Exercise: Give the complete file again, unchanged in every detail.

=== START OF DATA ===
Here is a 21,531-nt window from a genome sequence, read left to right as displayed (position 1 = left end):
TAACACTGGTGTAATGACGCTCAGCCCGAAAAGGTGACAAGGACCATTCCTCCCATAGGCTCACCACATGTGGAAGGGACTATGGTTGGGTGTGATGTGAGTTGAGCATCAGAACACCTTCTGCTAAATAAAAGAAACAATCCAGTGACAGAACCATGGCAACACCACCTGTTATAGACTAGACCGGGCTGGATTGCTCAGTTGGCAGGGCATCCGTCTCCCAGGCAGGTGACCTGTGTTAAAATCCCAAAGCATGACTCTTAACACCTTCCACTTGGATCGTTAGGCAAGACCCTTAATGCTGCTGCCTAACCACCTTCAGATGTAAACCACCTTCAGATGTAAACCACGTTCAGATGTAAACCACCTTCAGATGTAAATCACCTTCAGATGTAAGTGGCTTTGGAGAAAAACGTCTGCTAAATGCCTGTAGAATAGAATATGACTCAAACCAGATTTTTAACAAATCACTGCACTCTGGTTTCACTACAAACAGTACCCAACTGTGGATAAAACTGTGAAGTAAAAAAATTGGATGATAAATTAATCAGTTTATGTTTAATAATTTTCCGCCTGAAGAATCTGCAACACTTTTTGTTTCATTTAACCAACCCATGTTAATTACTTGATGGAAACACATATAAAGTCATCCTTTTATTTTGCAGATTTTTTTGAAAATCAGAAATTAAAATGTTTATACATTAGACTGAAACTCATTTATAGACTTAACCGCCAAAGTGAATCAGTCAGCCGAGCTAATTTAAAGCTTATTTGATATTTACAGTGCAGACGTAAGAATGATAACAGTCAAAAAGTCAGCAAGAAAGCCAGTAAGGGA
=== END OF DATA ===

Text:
Here is a 21,531-nt window from a genome sequence, read left to right as displayed (position 1 = left end):
TAACACTGGTGTAATGACGCTCAGCCCGAAAAGGTGACAAGGACCATTCCTCCCATAGGCTCACCACATGTGGAAGGGACTATGGTTGGGTGTGATGTGAGTTGAGCATCAGAACACCTTCTGCTAAATAAAAGAAACAATCCAGTGACAGAACCATGGCAACACCACCTGTTATAGACTAGACCGGGCTGGATTGCTCAGTTGGCAGGGCATCCGTCTCCCAGGCAGGTGACCTGTGTTAAAATCCCAAAGCATGACTCTTAACACCTTCCACTTGGATCGTTAGGCAAGACCCTTAATGCTGCTGCCTAACCACCTTCAGATGTAAACCACCTTCAGATGTAAACCACGTTCAGATGTAAACCACCTTCAGATGTAAATCACCTTCAGATGTAAGTGGCTTTGGAGAAAAACGTCTGCTAAATGCCTGTAGAATAGAATATGACTCAAACCAGATTTTTAACAAATCACTGCACTCTGGTTTCACTACAAACAGTACCCAACTGTGGATAAAACTGTGAAGTAAAAAAATTGGATGATAAATTAATCAGTTTATGTTTAATAATTTTCCGCCTGAAGAATCTGCAACACTTTTTGTTTCATTTAACCAACCCATGTTAATTACTTGATGGAAACACATATAAAGTCATCCTTTTATTTTGCAGATTTTTTTGAAAATCAGAAATTAAAATGTTTATACATTAGACTGAAACTCATTTATAGACTTAACCGCCAAAGTGAATCAGTCAGCCGAGCTAATTTAAAGCTTATTTGATATTTACAGTGCAGACGTAAGAATGATAACAGTCAAAAAGTCAGCAAGAAAGCCAGTAAGGGA